When you’re coaching your netball team, do you ever take a moment to think back to when you were a player?

One of the things I often do when I’m planning or reviewing a session is put my “player goggles” on, and try to assess how I would view the session if I was one of the players participating in it.

And some of the worst sessions I can remember as a player were ones where there was so much talking and downtime and every repetition of a drill or structure was forensically examined, that I never came close to breaking a sweat. By the end of the session I had so much information dumped into my brain that I’d almost forgotten what we were working on in the first place.

It’s something we see netball coaches doing all the time: stopping their team after every single repetition, goal or error to explain to the players in extreme detail what’s just happened, and how they could do it better or differently next time.


“If this happens, do that. If that happens, do this. If you drive here and she drives there, make sure you think about what’s happening over here, but don’t move this way because you’ll end up clogging it up there, and blah blah blah.”

It’s a real trap, and given most players can only take in a couple of very short pieces of information before they’re overloaded, most of what you’ve just said is purely wasted breath.

Try these five strategies at your training sessions to avoid bombarding your players and ensure that as coaches we’re developing players’ ability to think for themselves, as well as play.


Of course, players and teams need feedback. But do they need a constant barrage of it?

If your team doesn’t nail a skill or drill the first time, it’s probably because they’re getting used to the movement pattern and how it all works.

Let them learn by allowing them to run through a decent number of repetitions of that exercise, skill or drill before you stop them to provide feedback. There’s a good chance that if you let them work through it themselves, they’ll quickly figure it out and their level of understanding will be far greater than if you do all the thinking for them.

Netball footwork drill video coaching


You’ve no doubt heard the term, “We train how we play”. It means your team is bringing match-like intensity to its training sessions, so that it’s not a huge step up for them – physically and mentally – on game day, and they’re better prepared for competition.

But if your team never works for more than 15 seconds at a time before you stop them to critique them at training, how will they ever be able to remain focused and learn to work through things themselves for 10-15 minutes at a time in a game?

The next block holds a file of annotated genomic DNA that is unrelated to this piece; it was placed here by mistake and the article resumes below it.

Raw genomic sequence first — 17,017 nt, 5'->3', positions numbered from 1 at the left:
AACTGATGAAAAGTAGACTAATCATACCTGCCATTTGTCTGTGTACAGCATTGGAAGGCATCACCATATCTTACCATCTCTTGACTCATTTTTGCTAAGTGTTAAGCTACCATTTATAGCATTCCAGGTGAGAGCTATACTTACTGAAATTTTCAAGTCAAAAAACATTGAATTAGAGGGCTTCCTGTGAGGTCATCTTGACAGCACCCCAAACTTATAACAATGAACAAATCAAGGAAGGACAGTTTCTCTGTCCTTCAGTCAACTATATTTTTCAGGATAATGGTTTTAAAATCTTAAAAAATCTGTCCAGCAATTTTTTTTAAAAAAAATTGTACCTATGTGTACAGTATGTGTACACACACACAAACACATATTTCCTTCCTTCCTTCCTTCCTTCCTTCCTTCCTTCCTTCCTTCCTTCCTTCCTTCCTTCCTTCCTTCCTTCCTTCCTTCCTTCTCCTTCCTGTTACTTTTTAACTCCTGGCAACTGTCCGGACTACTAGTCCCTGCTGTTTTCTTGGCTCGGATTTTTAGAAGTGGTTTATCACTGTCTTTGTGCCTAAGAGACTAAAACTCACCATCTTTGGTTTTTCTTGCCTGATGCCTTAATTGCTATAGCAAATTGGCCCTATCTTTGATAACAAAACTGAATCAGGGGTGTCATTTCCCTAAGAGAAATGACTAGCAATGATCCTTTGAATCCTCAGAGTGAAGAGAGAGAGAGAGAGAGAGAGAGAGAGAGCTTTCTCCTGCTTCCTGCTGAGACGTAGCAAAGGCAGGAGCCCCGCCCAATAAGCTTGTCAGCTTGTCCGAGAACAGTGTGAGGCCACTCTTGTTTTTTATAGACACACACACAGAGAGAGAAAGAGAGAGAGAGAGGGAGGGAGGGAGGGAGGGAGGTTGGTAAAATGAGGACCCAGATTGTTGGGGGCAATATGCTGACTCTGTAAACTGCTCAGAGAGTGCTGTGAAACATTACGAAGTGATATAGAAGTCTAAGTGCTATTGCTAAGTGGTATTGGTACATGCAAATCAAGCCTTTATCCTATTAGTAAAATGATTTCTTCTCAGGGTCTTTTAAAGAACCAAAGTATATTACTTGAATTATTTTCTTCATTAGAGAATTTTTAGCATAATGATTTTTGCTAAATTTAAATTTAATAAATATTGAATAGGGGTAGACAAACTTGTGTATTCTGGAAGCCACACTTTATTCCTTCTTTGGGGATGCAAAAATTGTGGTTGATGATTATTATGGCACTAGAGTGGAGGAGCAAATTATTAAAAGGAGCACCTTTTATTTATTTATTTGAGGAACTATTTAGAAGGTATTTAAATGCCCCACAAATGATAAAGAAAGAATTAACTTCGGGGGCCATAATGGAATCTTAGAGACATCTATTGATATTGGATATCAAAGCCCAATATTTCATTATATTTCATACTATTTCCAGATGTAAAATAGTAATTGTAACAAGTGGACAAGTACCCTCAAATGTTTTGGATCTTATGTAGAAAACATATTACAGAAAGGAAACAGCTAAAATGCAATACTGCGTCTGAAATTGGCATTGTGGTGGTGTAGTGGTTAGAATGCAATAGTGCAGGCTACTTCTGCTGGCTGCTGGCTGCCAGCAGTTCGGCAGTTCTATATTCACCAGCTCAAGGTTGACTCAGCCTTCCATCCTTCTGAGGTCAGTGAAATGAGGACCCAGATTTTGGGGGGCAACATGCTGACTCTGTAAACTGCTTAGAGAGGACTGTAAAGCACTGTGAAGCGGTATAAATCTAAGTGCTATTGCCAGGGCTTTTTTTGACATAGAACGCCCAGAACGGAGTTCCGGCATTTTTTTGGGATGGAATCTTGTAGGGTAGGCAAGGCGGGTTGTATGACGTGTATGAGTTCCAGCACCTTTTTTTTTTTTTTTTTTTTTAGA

And how will they run out quarters and full games if they’ve never elevated their heart rate or fatigued their legs at training?

So adjust your session accordingly. If you’re going to be coaching something quite technical that requires more feedback and downtime, plan some fitness and footwork for the first 30 minutes of your session, so that players have actually worked at a match intensity for at least some of it.

As a bonus, because they’ll now be fatigued they’ll start to learn how to remain focused within a game when they’re tired.


If you’ve done a coaching course recently, you’ll no doubt have heard the term “coachable moments”.

Coachable moments are the moments in a training session when a player performs a skill in a way that provides a perfect opportunity for you to quickly step in and demonstrate how they could tweak it to improve it next time, or executes it almost perfectly, giving you the chance to highlight to that player and the rest of the team why they did it well and why it worked.

Look for those big moments to help accelerate your players’ learning and understanding, rather than coaching them through every step and every movement on every drill.


Avoid trying to fix every last little thing at once. Your players are young and they’re not going to execute things perfectly every time.

Choose one area or skill to focus on and build your training session around it, so that players have a chance to develop that skill properly through repetition and can see tangible improvement within the same session, before you advance it or move onto something else in subsequent sessions.


Who’s going to fix things when they’re not working in the middle of a quarter? Hint: it’s not you!

Though your players might be young, you’ll be surprised how observant they are and how well they understand the game.

The best teams are often the ones that can adjust and adapt as a unit on the fly within a game, so why not promote that at training?

Rather than you pulling them in and pointing out what’s just happened, how about getting the players to break it down themselves as a group or in their areas of the court after 4-5 repetitions, encouraging them to actually think about the game.

Or simply ask them questions, i.e. “where would we use this skill in a game?” or “who do you think might be the best option to pass to?”

The more you do it, the more the players will be aware that they need to be engaged and constantly thinking about the game that’s unfolding around them.

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